11. I remember I heard a guy playing a Telecaster with a B Bender in a bar - I was only dropping by but I ended up staying until the end of the set just to have a chat with him and to ask him how he did that stuff. Took me forever to learn to love Telecasters, but I was hooked to the B Bender on the spot. Maybe on the next Tele.
  12. Hey, Kenny - good hearing from you, man! And always a joy to hear you play too!
  13. I'd have a tough time picking between her and Arthur. But he lives downstairs, mostly on the fridge or in my gym. She's the only cat allowed in the studio (I don't mind the dog because she's very quiet in here).
  14. Thanks, Paulo. Considering what some family members, friends and fellow forum members have been through, I have absolutely no right to complain. Hope life's been kind to you.
  15. Wow - that is gorgeous, my friend!
  16. The telecaster bride is the one thing I wasn't sure I'd be able to deal with. Fortunately for me, this one comes with a modern bridge. I love classic designs, and at some point in the future, I'll probably want one of those ashtray bridges, but for now, man, am I glad that I opted for a modern one. Incredibly comfortable.
  17. In all honesty, I used to feel exactly the same. The headstock in particular seemed an assault on good taste. It also didn't help that they became very popular with hipsters for a while. But the design eventually grew on me.
  18. Took me decades to get the Telecaster buzz. Then when I finally started considering getting one, I was always thinking of which configuration could best accommodate all my musical needs - with humbuckers, and this and that feature, until the only thing Tele left was the basic shape. So I kept buying Les Paul's and SG's. But recently, I spent quite a bit of time listening music where the tele was prominently featured, and I decided that I needed just that. Who cares if I don't use it with the metal band? I even decided that I wanted the classic butterscotch blonde finish. The Player series seemed like a good place to start (I owned a Player Strat for a while and it was a fine instrument). That thing stands out like a sore thumb in the studio - or like Celine Dion in Ozzy Osbourne's mansion - but I absolutely love it.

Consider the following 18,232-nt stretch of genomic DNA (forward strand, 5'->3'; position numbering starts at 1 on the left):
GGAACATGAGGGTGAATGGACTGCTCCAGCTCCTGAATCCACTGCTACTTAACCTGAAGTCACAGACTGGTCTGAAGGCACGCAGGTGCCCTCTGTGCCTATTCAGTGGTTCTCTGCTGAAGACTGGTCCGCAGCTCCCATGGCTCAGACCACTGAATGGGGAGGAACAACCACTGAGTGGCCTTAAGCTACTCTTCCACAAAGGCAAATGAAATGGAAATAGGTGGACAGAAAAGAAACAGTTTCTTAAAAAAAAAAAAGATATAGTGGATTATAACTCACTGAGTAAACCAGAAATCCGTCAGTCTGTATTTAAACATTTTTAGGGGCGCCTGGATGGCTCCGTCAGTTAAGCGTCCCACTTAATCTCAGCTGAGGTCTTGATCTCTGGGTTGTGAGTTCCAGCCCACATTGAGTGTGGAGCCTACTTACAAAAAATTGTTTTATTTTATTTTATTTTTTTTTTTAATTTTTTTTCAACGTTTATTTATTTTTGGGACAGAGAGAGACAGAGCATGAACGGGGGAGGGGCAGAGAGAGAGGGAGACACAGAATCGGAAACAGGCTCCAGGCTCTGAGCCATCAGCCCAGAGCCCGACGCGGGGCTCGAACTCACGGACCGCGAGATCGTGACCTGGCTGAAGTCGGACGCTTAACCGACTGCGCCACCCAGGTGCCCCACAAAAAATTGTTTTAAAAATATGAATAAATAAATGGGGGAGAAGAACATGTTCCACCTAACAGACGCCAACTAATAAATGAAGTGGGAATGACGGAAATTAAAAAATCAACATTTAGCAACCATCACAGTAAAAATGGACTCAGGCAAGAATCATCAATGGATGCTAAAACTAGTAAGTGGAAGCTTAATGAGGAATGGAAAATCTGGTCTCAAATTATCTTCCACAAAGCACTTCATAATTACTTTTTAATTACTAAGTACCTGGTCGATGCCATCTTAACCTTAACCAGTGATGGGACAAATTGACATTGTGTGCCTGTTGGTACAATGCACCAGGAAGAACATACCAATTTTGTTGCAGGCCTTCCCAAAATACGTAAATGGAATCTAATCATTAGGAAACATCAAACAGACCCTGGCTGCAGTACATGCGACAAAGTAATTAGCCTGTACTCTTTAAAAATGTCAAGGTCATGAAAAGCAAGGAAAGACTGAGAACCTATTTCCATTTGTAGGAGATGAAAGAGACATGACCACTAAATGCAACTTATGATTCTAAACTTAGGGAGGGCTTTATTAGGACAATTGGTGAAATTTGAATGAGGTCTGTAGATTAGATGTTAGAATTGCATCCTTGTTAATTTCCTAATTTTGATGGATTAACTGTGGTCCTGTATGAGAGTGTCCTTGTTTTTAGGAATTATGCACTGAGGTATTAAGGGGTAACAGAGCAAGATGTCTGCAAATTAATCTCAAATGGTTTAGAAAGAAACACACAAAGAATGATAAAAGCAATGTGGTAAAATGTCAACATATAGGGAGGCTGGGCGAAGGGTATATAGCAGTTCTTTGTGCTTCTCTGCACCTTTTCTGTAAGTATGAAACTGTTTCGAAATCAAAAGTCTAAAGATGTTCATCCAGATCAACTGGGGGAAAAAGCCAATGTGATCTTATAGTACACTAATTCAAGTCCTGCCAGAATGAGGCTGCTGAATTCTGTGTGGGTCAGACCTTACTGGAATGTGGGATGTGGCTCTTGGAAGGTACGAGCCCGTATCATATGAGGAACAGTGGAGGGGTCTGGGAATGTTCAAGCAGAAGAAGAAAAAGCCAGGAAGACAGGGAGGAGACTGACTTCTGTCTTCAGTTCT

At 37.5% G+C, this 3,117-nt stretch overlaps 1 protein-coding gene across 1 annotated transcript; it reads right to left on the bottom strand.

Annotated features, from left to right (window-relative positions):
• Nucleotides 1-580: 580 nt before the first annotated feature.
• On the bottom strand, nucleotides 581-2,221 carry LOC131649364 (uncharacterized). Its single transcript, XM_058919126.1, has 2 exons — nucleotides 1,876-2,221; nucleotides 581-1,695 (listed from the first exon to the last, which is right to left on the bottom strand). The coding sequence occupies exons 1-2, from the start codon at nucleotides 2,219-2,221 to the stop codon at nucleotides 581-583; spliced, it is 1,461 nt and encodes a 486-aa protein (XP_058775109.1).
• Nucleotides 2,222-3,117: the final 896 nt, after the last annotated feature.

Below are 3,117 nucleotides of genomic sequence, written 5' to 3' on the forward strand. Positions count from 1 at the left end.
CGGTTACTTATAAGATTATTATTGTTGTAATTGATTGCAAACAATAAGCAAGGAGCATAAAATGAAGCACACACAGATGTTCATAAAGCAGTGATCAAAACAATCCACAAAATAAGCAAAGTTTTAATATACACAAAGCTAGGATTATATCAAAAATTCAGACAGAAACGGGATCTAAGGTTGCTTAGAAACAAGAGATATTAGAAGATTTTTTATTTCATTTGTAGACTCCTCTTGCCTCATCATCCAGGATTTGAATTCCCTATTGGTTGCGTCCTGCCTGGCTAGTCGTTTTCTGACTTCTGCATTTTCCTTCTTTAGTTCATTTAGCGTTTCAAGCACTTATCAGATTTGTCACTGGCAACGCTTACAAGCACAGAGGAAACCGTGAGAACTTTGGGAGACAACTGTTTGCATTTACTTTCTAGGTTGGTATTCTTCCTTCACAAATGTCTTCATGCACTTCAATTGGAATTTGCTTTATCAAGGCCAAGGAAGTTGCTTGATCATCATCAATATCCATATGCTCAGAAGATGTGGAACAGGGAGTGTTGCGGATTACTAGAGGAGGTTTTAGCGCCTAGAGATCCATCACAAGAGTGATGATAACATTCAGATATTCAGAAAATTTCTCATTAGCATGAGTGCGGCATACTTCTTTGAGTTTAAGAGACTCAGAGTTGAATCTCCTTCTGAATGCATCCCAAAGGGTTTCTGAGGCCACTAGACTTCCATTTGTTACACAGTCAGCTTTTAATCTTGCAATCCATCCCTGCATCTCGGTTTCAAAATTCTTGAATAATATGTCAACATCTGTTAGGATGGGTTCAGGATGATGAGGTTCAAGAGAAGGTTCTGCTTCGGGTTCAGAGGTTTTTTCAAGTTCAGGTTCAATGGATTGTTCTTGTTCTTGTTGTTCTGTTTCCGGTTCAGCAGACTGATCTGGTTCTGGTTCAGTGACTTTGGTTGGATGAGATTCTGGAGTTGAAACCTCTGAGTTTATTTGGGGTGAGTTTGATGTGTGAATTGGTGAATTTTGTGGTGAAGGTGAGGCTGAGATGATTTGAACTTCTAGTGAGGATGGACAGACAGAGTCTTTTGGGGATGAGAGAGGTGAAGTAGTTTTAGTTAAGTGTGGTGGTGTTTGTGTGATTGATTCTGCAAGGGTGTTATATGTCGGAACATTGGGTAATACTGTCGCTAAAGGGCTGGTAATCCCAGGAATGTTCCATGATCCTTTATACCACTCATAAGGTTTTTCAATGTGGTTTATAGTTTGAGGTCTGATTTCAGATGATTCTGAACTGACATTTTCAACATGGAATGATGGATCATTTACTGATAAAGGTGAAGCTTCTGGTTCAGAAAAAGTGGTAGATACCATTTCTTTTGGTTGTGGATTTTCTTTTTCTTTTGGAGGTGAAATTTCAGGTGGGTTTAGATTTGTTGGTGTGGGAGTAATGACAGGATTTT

19. The pickups in my old Epi Les Paul Traditional were actually pretty good. Tuners were never an issue either. The things that almost systematically gave me issues with Epiphone's are: the switch, the pots, the input jack which constantly needs to be re-tightened and the chrome finish on the pick up and bridge - but the last one isn't a common issue, just something my body does to cheaper hardware and to a guitar's finish. A recent picture of my favorite guitar, the one known as the Angry B!tch (Gibson Les Paul Studio), kept in a smoke free environment and well cared for. I'm basically a human relic'ing machine...
  20. Truth be told, 2020 has been one of the most unmusical year in my life - unless you calculate selling gear as "musical". My creativity went towards writing a book instead and the home studio looks more and more like a study with guitars in it. That being said, I've been meaning to kick my own rear end and get back into it for the last few weeks, and reading Dave's story provided just enough guilt to make the move. (Oh yeah, and I have a new Telecaster arriving tomorrow - that always help too.)
  21. If you're still not convinced, off the top of my head, I could introduce you to Clint Malarchuk, Borje Salming or that poor kid playing junior league in Ontario who practically had his leg sectioned by a skate a few weeks ago... Me, I suffered a few concussions, a broken arm, injured knees - but overall, I inflicted more damage than I suffered (I was a nasty player, I'm told). But that's all very superficial compared to those guys, or Jacques Plante and Terry Sawchuck (last photo), who stopped pucks with their face...
  22. Those guys in tights who spend most of their time bending over in rows, passing a cigar-shaped object between their legs, staring at each other butt and then trying to pin each other down? Yeah, I guess that's the kind of sport where girls are not allowed - they just wouldn't get it. But if you really are into big strong hairy men, I guess you can always look up Dave The Hammer Schultz, Bob Probert, Dave Williams, or Terry Tasmanian devil O'Reilly. Should satisfy your urges and cravings. Be advised though - they don't just try to pin each other down - they actually beat the crap out of each other. Teeth flying all around, blood everywhere - even blades to the face... Might be too much for a football fan. (FWIW, all jokes aside, this Canadian IS doing his best to get acquainted with football).
  23. FWIW, I ADORE those guys and consider them brothers - but I don't think this recording does anyone justice, my wife included.